TO: I’m trying to understand what you mean by mystique. It’s a whole chicken. I feel like if you can see the whole body, it’s less mysterious than other forms you can buy. And you can see them cooking it on the rotisserie.
AT: I guess mystique is a personal thing. Perhaps I had some traumatizing event that involved a chicken and I’m trying to get over that. Who knows?
TO: How much of the chicken do you finish? It must be hard to eat every bit.
AT: I eat the tail. There’s fibers and whatnot in the spine that I have trouble getting to. And the wing part at the very tip, where it’s just like bones and dried skin, I tend to leave that alone. But I try to eat as much as I can. Oh, and I don’t eat the guts.
To be honest with you, I’m just so nervous about the event, I really am. I have the whole city behind me. I’m afraid the adrenaline will affect my consumption, but I’m going to give it everything I can. For the city and for the world.
TO: Was it just one flyer you posted inviting people to come watch?
AT: I put flyers all around. That’s pretty much it. Seems like people are pretty excited. I’d assume that there’d be thousands of people at this event. Luckily the pier is large enough, and I think the infrastructure is strong enough to accommodate a good amount of that.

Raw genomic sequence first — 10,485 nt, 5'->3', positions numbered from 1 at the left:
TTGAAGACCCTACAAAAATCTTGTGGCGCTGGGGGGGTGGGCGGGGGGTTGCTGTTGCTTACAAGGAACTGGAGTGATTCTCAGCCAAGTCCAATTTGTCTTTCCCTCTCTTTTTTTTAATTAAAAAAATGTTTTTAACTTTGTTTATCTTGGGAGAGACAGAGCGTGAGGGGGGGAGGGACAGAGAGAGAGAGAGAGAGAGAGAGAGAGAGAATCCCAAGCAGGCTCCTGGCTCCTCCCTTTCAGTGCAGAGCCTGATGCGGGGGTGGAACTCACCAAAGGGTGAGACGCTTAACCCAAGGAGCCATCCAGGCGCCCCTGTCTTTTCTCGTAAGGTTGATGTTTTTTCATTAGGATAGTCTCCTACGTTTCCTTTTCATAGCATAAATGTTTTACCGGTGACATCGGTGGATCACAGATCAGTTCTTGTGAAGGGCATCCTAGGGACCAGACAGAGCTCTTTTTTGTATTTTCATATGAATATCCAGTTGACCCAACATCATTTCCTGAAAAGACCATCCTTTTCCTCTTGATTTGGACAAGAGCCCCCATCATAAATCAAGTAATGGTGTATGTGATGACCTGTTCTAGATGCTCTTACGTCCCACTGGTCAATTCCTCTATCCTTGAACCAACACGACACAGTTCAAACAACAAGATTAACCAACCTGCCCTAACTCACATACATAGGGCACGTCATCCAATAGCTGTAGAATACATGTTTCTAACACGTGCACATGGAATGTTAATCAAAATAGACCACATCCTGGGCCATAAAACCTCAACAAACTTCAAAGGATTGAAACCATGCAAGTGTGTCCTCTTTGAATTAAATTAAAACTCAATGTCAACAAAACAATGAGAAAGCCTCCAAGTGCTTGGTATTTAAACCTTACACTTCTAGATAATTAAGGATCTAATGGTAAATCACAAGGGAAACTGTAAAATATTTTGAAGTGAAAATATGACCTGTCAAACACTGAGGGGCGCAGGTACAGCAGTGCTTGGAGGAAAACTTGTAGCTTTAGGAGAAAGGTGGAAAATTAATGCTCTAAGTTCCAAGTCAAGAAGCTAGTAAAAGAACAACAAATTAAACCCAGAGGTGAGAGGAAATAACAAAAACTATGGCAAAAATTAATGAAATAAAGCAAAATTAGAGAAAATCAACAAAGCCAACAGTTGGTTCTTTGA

TO: Will you be documenting the event as it happens?
AT: My main concern is eating the chicken. If other people want to record me, that’s up to them.
TO: What are you planning on eating the next day?
AT: I just thought about that. I might take a day off of food in general. My first meal, I’m thinking a nice ceviche or a crudo, something like fish, maybe sushi. Maybe caviar. Maybe I’ll just get filled to the seams with sturgeon eggs.
If I want to keep it true Philly, there’s a small resurgence of sturgeon in the Schuylkill River. Maybe I could dive deep, I might just find one and massage the eggs into my mouth. Really get a taste of what the city’s all about.
TO: That might be the purest taste of Philly anybody could get.
AT: Absolutely. Full of vitamins.
TO: Is there anything you would like the world to know about your chicken-eating prowess, or what you’ve learned along the way?
AT: It feels good to do the right thing. I will not be taking any sponsorships from Boston Market or Perdue. This is just for you.
TO: For the people?
AT: For the people.